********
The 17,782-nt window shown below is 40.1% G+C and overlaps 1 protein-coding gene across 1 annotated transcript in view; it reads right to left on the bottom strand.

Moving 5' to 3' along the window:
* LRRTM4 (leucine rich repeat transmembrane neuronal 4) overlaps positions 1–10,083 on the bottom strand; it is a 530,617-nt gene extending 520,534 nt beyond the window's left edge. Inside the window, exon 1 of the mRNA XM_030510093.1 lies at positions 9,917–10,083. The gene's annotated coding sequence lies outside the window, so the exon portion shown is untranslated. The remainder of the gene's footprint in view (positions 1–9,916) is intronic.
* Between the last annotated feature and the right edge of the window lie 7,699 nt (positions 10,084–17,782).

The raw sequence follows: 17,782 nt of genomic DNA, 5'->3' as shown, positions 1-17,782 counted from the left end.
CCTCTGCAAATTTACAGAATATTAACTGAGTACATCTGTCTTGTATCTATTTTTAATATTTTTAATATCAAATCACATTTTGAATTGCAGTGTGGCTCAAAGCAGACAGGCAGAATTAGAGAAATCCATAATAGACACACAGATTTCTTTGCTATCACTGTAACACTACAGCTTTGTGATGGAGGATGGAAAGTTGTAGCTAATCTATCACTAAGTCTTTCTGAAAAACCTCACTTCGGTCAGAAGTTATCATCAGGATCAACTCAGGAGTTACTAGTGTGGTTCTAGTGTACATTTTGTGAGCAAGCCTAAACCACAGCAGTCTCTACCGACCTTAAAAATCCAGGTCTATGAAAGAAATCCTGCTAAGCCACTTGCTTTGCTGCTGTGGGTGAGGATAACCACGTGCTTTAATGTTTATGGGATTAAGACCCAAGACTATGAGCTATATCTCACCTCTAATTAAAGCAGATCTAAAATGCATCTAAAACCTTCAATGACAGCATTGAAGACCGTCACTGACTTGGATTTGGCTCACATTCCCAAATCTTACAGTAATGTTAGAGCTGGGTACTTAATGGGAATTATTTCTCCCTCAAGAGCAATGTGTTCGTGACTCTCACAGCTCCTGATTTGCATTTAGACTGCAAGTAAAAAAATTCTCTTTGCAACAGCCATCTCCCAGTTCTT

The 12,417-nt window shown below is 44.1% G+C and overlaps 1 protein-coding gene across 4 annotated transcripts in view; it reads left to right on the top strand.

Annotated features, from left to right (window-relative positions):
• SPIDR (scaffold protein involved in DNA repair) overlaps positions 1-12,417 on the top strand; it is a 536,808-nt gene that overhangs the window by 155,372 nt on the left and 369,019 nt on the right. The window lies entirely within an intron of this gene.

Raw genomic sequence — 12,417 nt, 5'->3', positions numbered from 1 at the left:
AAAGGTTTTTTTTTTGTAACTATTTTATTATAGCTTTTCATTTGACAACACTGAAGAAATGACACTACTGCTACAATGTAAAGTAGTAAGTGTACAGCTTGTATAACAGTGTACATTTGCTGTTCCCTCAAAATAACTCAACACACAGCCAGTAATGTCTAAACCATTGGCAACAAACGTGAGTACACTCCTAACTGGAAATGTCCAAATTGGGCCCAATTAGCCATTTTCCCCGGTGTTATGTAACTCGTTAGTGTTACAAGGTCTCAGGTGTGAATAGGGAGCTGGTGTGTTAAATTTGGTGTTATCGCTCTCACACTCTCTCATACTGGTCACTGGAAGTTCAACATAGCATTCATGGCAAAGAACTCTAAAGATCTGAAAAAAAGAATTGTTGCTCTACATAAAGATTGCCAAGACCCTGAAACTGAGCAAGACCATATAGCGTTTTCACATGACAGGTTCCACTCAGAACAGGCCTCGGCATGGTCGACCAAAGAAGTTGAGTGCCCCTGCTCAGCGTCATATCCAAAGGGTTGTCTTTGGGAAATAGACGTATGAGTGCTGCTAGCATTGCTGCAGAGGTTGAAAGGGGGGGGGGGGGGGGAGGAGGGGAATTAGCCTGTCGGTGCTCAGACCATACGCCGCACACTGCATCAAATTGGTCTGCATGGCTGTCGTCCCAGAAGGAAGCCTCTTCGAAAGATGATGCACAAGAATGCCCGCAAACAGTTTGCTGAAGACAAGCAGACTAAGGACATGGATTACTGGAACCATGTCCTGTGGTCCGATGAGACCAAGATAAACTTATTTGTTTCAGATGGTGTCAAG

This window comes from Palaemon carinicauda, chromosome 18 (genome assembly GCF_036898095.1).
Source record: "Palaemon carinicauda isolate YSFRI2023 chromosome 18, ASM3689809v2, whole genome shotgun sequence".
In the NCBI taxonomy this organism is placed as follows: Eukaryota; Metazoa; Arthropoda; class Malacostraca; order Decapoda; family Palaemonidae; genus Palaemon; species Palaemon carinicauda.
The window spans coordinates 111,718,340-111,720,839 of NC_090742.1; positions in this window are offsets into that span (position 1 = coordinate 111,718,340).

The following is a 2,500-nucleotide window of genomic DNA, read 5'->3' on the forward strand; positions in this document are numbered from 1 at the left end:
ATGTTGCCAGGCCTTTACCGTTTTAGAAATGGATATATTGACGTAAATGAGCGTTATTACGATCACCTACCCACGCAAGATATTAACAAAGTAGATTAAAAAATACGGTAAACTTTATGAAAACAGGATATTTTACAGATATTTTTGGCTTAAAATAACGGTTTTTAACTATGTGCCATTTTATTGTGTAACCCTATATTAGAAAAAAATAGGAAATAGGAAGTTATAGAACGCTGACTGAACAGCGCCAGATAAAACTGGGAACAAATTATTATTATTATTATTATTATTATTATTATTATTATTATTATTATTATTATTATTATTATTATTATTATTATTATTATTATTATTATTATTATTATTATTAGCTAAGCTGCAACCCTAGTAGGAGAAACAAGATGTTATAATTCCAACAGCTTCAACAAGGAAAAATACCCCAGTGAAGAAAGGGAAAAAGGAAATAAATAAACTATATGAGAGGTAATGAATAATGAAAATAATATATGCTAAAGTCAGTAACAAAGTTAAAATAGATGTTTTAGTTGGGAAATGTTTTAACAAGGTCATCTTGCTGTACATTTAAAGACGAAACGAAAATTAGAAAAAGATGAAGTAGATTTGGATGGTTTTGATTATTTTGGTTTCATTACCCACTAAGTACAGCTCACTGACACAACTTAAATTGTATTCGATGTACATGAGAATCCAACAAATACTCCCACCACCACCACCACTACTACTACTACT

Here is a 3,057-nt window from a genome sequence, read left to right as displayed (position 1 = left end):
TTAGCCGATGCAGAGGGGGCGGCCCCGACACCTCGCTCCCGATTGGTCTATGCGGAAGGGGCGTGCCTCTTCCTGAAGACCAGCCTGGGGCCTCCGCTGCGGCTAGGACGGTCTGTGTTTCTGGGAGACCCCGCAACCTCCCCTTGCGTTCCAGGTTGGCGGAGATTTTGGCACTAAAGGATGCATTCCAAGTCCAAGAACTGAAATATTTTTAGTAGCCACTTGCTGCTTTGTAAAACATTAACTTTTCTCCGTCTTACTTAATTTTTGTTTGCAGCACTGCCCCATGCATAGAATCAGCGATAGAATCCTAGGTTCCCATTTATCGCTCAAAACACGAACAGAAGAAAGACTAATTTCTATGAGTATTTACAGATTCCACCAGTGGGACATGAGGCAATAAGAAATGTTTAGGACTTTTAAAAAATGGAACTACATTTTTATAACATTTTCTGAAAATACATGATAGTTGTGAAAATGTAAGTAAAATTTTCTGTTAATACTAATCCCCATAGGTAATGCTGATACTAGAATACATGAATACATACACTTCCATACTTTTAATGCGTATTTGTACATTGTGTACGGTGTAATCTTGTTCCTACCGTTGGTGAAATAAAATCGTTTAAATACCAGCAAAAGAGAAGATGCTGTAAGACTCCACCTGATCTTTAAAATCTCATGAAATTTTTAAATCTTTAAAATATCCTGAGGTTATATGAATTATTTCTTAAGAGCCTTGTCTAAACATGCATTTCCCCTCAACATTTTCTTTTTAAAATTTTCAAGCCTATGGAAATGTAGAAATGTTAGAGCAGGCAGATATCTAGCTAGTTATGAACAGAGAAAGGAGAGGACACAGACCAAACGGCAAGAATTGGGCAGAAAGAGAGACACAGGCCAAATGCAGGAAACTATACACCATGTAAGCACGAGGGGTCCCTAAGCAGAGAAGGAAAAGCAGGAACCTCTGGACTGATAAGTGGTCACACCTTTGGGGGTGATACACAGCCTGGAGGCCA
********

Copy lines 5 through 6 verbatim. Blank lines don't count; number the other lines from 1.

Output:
The raw sequence follows: 17,782 nt of genomic DNA, 5'->3' as shown, positions 1-17,782 counted from the left end.
CCTCTGCAAATTTACAGAATATTAACTGAGTACATCTGTCTTGTATCTATTTTTAATATTTTTAATATCAAATCACATTTTGAATTGCAGTGTGGCTCAAAGCAGACAGGCAGAATTAGAGAAATCCATAATAGACACACAGATTTCTTTGCTATCACTGTAACACTACAGCTTTGTGATGGAGGATGGAAAGTTGTAGCTAATCTATCACTAAGTCTTTCTGAAAAACCTCACTTCGGTCAGAAGTTATCATCAGGATCAACTCAGGAGTTACTAGTGTGGTTCTAGTGTACATTTTGTGAGCAAGCCTAAACCACAGCAGTCTCTACCGACCTTAAAAATCCAGGTCTATGAAAGAAATCCTGCTAAGCCACTTGCTTTGCTGCTGTGGGTGAGGATAACCACGTGCTTTAATGTTTATGGGATTAAGACCCAAGACTATGAGCTATATCTCACCTCTAATTAAAGCAGATCTAAAATGCATCTAAAACCTTCAATGACAGCATTGAAGACCGTCACTGACTTGGATTTGGCTCACATTCCCAAATCTTACAGTAATGTTAGAGCTGGGTACTTAATGGGAATTATTTCTCCCTCAAGAGCAATGTGTTCGTGACTCTCACAGCTCCTGATTTGCATTTAGACTGCAAGTAAAAAAATTCTCTTTGCAACAGCCATCTCCCAGTTCTT